The Johnstown Tomahawks skated onto the ice at Cambria County War Memorial Arena as one of the hottest teams in the NAHL.
The Wenatchee Wild put a chill into the arena packed with 3,267 fans, the second-largest home crowd of the season.
The Wild won 5-1, outshooting Johnstown 42-12 and winning most of the one-on-one and team battles.
“We never got anything going,” Tomahawks coach Jason Spence said. “We never played as a team. We played as individuals and Wenatchee played a real hard game. They played with speed, and we didn’t counter.
“I’m not going to say we didn’t play hard. But we didn’t play as a team. Hockey is six guys on the ice. We were playing with one player. Very disappointing.”
The setback snapped Johnstown’s four-game winning streak, all at home. During that stretch, the Tomahawks scored 21 goals – 17 in the previous three games.
The Hawks were coming off a 6-4 victory over visiting Wenatchee on Friday night in what many fans and staff labeled as one of the most exciting contests the Tier II Junior A team has played.
On Saturday, Wenatchee’s Parker Tuomie scored 15:03 into the first period and 35 seconds into the second to put the Tomahawks in a hole. After the Wild’s Tanner Barnes made it 3-0 at 4:43 of the second, Spence used his time out and slammed the glass behind the bench while addressing his team in a heated and animated manner.
“I probably wouldn’t repeat a lot of what I said,” Spence said. “I was pretty upset. Our last four games we had our ups and downs, but we always found a way to win. We played hard and used our strengths.
“It almost felt like we just thought we were going to win and we weren’t paying the price to do that.”
Tuomie, one of the NAHL’s top prospects, said the Wild wanted redemption after Friday’s loss at Johnstown.
“We had a little taste in our mouths from Friday night,” Tuomie said. “Our coach told us we needed a good start, get the puck deep and run them down. That’s what we did. We had a great start and that was a big part of our victory.”
Trey Bradley set up both of Tuomie’s goals and had three assists.
“I had a lot of shots Friday and couldn’t get it in and the goalie played great,” Tuomie said. “My linemates helped me out and I got two nice passes.”
Wenatchee’s Troy Loggins scored to make it 4-0 at 1:21 of the third.
Johnstown’s Dakoda Menslage broke goaltender Chase Perry’s shutout bid with a goal 4:44 into the third. Mike Coyne made it 5-1 at 9:40.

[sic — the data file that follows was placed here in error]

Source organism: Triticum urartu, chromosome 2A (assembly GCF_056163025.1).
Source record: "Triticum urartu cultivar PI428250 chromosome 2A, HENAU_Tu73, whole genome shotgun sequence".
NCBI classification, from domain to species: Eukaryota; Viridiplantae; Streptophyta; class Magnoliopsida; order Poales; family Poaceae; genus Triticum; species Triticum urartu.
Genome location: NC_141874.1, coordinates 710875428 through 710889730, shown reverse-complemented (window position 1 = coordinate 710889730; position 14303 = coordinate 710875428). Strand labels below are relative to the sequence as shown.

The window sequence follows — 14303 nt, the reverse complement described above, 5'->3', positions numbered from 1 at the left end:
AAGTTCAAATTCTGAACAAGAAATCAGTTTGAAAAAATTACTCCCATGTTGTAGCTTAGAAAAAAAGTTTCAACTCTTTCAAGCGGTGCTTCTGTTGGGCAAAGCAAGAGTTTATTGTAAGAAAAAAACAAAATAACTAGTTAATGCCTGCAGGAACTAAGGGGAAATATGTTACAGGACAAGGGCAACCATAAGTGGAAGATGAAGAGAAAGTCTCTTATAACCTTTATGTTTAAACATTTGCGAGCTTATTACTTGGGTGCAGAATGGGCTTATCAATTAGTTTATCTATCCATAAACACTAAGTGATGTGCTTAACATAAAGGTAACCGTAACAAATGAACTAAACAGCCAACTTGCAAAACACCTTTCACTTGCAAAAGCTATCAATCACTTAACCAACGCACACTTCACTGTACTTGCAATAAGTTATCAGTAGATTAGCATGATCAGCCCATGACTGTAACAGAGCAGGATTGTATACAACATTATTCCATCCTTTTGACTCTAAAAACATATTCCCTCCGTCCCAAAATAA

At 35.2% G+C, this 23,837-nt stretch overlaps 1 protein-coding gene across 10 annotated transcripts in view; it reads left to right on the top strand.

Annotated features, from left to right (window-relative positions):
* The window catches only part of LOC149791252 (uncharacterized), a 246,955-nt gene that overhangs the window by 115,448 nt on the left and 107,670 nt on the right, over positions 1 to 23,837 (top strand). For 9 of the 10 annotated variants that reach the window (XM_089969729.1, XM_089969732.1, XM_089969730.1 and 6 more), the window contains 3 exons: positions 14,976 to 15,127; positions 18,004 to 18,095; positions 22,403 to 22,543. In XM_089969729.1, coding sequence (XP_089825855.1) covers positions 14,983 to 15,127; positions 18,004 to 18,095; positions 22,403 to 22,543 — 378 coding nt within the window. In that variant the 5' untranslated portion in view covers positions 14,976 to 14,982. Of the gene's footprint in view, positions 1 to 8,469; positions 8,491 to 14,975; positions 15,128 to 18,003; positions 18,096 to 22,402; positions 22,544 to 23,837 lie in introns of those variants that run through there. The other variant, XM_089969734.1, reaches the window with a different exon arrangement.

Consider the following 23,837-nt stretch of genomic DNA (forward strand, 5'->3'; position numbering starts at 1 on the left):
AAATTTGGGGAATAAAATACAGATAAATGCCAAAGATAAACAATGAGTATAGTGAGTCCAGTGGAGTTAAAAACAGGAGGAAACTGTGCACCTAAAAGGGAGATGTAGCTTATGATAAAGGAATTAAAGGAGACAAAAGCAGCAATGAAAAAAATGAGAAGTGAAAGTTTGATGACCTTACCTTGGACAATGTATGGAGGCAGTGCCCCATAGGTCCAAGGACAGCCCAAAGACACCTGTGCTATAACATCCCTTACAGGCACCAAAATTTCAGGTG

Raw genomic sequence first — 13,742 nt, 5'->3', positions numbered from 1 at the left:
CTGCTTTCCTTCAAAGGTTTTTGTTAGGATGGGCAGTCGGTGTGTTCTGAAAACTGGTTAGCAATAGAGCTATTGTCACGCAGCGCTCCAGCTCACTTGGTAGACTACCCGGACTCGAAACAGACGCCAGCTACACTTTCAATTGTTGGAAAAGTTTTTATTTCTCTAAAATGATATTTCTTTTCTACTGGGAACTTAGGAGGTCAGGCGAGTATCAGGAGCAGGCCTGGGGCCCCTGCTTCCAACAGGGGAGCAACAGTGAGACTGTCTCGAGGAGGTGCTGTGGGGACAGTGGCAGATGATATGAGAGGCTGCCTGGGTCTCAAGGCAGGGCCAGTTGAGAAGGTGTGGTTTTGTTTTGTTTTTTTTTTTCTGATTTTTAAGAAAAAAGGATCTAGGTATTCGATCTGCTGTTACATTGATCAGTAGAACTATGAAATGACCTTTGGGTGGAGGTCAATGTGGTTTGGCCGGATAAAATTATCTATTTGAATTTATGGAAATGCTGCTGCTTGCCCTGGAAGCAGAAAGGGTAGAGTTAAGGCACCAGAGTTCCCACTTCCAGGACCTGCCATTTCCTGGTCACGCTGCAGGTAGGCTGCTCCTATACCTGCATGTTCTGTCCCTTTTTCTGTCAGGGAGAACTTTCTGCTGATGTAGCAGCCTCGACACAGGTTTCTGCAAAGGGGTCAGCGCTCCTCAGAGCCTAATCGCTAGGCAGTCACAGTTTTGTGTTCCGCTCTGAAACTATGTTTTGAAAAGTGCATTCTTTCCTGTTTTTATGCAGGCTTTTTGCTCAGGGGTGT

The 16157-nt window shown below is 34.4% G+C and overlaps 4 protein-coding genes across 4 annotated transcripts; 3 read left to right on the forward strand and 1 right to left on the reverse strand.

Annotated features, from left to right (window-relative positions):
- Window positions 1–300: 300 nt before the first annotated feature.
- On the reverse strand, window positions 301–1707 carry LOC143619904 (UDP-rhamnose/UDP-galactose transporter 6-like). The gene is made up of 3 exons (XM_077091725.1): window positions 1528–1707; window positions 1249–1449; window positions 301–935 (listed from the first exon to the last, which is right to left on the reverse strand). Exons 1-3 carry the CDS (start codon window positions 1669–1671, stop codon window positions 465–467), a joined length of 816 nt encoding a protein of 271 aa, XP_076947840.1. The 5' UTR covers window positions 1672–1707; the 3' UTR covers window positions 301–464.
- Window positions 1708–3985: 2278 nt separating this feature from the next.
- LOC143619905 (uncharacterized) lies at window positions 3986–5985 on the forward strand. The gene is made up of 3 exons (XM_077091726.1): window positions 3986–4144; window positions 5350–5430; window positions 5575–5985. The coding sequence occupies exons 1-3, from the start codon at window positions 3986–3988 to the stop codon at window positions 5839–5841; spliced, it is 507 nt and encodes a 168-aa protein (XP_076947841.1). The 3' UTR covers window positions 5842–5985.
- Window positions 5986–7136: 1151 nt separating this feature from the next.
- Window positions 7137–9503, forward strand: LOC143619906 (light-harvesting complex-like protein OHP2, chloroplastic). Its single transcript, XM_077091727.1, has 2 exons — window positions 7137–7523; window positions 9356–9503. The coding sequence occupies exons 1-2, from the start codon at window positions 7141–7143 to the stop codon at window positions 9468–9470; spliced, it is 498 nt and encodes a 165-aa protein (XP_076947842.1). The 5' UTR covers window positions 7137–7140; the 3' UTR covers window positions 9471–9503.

The victory capped a recent string of good news for Tuomie, who is rated a NHL Class C prospect at the junior level.
“I just got invited for the World Juniors,” Tuomie said. “I’m really pumped about that for Team Germany. It’s just game for game right now and I want to concentrate on the Wenatchee Wild and see what happens.”
Spence praised Tuomie but stressed that the Wild wasn’t a one-man act.
“Parker played well,” Spence said. “He pushed the D back on some plays. He had a couple good catch and release shots. The Bradley kid played well. He’s good with the puck and has good speed and opened us up.”
The Tomahawks (12-9-1) continue their homestand next Friday and Saturday against North Division leader Port Huron.
Spence said his team will have plenty to work on after Saturday’s performance.
“It wasn’t our night,” Spence said. “And, it wasn’t our night all the way around. Sometimes you have bad games and we sure did tonight.”
Notes: Tomahawks defenseman Alex Jaeckle committed to continue his career playing NCAA Division I hockey at the U.S. Air Force Academy in Colorado Springs. “He’ll finish this season and they want him to play next season for us also,” Spence said. “They want him for two seasons from now.” … Jaeckle, who announced his decision on Friday, built on Johnstown’s ties to the Air Force. One of last season’s goaltenders, Chris Truehl, committed to Air Force last season. At a showcase earlier this year, forward Matt Meier decided to play with the Falcons next season. ... “That’s three guys committed there in the last two years,” Spence said. … Former Tomahawks forward Cody Boyd recently verbally committed to play Division I hockey at the U.S. Military Academy in West Point.